A week at sea on Spirit of Bermuda

  • All tied up: boys from TN Tatem Middle School are shown learning the essentials of “bends and hitches and reef knots and the clove hitch”aboard the Spirit Of Bermuda

    All tied up: boys from TN Tatem Middle School are shown learning the essentials of “bends and hitches and reef knots and the clove hitch”aboard the Spirit Of Bermuda

  • On the right path: TN Tatem Middle School pupil Antonio Wade learning to steer the Spirit Of Bermuda aided by the captain, Captain David Goldborne

    On the right path: TN Tatem Middle School pupil Antonio Wade learning to steer the Spirit Of Bermuda aided by the captain, Captain David Goldborne


A group of M3 students including myself returned recently from an exciting week of sailing and seamanship on the sloop Spirit of Bermuda. There were 15 of us in total.

We were divided into three “watches” or groups.

The watches were mizzen watch, fore watch and the main watch.

There were six people in the mizzen watch, five in fore watch and four in the main watch. I was part of fore watch.

Every watch had to get up at different hours throughout the night up until seven o’clock in the morning. Every watch had to do a night guard.

We had to measure the water depth to make sure it was the same depth all night so that the boat did not run aground.

We also had to use a compass to measure the different points all throughout the night to make certain that we were not drifting off. There was a small boat that was secured to our stern and we had to make sure that it was there throughout the night.

On one of the masts, there was a light which shone at night so that we could inform other boats that we were anchored in a particular spot.

The Spirit of Bermuda is about 112 feet in length, and weighs 88 tonnes. It is a Bermuda-rigged sloop with four sails and three masts. While on the sloop, we had to learn a lot of different skills in order to operate the boat.

These skills included hoisting and taking down sails.

There was a system called “two-six” in which we had to say “heave” and then that would help us to be pulling as a team when we were raising the sails.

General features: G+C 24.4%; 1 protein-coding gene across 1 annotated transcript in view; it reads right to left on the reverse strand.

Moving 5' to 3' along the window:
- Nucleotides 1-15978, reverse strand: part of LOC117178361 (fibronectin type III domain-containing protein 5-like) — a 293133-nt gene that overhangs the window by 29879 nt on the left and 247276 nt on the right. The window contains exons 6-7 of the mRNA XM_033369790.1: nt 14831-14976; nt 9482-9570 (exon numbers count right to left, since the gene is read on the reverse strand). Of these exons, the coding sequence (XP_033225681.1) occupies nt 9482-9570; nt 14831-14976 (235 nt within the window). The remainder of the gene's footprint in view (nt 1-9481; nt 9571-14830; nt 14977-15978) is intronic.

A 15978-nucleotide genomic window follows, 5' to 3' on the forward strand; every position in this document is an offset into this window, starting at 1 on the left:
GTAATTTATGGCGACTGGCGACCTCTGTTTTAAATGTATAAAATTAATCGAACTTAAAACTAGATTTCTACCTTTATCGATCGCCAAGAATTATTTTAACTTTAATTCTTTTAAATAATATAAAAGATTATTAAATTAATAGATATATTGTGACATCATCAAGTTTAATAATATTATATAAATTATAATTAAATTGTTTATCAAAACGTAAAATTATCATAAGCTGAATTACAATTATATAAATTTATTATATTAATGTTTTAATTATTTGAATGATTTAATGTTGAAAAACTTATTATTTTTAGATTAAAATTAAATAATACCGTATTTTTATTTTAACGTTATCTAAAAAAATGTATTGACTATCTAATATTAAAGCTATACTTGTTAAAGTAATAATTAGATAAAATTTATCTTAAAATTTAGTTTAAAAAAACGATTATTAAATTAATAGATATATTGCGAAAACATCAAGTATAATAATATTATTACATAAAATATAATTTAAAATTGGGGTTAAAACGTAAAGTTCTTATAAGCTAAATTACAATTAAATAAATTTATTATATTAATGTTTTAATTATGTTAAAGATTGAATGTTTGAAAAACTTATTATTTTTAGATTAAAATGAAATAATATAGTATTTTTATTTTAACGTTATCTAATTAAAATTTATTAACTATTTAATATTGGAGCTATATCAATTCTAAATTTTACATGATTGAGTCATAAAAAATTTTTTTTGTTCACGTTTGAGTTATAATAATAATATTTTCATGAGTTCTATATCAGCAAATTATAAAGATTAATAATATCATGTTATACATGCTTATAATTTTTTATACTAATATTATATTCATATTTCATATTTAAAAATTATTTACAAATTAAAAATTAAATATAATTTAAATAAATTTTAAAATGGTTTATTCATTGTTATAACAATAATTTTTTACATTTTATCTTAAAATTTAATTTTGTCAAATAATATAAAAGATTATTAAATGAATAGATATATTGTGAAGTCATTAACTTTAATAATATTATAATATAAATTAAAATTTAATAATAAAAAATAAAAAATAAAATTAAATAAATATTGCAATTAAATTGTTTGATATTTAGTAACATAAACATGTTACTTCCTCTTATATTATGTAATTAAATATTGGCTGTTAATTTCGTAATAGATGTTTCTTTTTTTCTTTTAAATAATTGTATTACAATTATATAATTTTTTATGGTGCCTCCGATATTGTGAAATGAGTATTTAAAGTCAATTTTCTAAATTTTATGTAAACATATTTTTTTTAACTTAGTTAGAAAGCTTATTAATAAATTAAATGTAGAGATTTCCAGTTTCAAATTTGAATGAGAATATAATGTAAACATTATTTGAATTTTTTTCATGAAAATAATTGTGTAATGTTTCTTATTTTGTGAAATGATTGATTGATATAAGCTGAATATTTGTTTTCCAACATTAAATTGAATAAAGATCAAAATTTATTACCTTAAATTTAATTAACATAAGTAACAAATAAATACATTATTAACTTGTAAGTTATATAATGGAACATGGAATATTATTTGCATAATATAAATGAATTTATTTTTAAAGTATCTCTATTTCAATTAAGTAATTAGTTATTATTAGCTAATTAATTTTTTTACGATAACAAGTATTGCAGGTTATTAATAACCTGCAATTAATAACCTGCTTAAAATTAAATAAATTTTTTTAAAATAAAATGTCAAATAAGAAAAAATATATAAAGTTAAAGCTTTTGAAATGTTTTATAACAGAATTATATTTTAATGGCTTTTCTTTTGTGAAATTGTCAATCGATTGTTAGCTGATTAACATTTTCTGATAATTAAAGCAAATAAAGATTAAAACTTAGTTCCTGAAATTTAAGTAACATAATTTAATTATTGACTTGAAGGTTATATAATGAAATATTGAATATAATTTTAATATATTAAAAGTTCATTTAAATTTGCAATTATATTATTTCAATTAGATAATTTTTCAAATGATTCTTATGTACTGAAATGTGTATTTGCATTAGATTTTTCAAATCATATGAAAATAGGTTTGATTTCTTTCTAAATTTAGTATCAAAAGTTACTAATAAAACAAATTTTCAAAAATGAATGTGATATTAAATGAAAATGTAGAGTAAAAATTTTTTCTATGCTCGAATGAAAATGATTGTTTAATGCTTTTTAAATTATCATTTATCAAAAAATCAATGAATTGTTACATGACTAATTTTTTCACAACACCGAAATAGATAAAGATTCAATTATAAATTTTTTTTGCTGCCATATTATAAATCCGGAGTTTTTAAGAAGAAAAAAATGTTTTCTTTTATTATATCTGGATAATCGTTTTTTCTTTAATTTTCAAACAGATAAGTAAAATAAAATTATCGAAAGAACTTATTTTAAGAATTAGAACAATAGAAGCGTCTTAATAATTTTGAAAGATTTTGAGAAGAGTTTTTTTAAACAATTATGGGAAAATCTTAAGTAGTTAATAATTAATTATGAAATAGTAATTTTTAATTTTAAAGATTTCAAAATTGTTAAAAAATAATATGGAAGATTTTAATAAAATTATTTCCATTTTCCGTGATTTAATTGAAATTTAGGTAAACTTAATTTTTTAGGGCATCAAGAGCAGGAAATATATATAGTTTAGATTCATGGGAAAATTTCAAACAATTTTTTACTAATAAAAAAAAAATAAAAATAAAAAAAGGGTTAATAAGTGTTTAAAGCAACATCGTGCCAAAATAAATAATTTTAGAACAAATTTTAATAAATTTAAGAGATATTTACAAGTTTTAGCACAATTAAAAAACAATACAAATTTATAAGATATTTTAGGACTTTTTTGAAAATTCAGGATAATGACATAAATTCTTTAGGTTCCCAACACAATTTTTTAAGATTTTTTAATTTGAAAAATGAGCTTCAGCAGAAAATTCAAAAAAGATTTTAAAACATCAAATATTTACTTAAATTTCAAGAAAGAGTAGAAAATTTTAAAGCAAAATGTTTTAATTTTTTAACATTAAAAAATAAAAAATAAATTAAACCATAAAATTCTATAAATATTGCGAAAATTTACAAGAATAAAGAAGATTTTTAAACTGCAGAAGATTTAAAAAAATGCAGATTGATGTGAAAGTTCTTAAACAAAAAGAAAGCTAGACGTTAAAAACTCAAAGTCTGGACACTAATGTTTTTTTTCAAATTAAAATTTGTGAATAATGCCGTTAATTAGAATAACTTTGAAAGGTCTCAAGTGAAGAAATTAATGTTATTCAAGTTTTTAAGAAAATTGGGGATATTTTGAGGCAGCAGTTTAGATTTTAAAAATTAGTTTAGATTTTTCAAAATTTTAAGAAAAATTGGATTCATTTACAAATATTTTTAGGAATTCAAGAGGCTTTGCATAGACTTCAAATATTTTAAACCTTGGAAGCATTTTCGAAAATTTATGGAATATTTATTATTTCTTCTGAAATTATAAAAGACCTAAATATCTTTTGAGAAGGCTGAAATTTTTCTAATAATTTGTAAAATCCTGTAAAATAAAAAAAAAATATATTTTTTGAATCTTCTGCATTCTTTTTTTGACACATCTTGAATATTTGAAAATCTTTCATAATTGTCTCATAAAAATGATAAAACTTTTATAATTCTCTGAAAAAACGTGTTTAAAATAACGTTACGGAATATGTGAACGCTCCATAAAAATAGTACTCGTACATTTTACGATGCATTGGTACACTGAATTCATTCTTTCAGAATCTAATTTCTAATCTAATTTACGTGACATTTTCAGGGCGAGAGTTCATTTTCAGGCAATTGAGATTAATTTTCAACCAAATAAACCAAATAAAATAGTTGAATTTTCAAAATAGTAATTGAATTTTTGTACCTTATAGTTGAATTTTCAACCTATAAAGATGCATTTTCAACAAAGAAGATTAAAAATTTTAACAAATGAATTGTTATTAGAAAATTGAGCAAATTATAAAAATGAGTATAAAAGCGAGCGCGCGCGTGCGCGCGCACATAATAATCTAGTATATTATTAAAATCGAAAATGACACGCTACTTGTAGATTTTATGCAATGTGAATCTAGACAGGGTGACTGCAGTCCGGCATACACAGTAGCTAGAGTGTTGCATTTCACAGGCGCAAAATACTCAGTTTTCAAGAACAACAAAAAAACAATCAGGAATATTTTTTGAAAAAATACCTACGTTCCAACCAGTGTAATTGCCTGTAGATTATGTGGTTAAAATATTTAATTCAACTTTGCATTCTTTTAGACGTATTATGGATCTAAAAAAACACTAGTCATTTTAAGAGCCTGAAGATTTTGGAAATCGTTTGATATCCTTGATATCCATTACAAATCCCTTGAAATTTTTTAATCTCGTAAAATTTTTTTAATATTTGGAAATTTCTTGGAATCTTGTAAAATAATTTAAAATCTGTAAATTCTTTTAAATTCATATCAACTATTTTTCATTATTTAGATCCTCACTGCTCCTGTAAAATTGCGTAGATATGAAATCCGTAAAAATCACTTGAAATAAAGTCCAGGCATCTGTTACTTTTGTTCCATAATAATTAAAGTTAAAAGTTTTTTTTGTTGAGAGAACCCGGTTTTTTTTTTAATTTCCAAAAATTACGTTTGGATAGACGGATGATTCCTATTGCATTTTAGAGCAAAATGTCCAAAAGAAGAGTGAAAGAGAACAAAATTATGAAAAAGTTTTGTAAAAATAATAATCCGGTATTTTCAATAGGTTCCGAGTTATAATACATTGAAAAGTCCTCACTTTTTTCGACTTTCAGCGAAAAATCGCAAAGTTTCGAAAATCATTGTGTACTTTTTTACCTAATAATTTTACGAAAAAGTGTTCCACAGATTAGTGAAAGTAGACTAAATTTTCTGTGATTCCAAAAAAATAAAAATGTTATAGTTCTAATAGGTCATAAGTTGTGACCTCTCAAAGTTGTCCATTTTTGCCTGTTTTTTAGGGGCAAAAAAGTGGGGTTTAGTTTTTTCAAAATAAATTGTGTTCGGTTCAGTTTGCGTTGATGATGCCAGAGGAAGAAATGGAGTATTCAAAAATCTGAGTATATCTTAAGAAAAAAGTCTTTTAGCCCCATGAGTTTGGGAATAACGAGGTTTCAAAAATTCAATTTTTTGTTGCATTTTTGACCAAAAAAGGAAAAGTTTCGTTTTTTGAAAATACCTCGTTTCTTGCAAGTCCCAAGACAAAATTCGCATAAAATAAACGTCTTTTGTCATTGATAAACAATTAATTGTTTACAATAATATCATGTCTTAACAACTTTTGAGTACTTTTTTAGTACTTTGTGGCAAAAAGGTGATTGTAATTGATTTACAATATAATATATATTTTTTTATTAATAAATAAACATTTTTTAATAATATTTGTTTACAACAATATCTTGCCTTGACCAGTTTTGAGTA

We learnt certain commands for when we were on the helm and steering the ship, including “port”.

We had regular swimming exercises throughout the week.

When we jumped in, as Bermudians, we thought the water was “freezing”, but the longer we stayed in the warmer it got!

All week, the weather was wonderful. When we went snorkelling, the weather did change for a bit and we thought it was going to be really bad because of storm clouds and rain.

Then it cleared up and the weather was beautiful again.

Some of the exciting things that I learnt were how to sail and steer the boat, pulling the sails up and down, measuring the water depth and the names of various different fish which were always in the area.

I also learnt how to start the engine on the boat and the names of lots of different parts of the engine to help the boat motor along smoothly.

Overall, it was very enjoyable. I liked everything about my week including a special visit we made to Nonsuch Island in Castle Harbour, to explore there.

I liked it so much that I wanted to stay longer. If I could, I would love to go again. The experience was unforgettable (and the food was great as well!).

I think that everyone should get a chance to sail on Spirit of Bermuda because it is a great learning experience.

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Published Nov 22, 2018 at 8:00 am (Updated Nov 22, 2018 at 7:59 am)

A week at sea on Spirit of Bermuda

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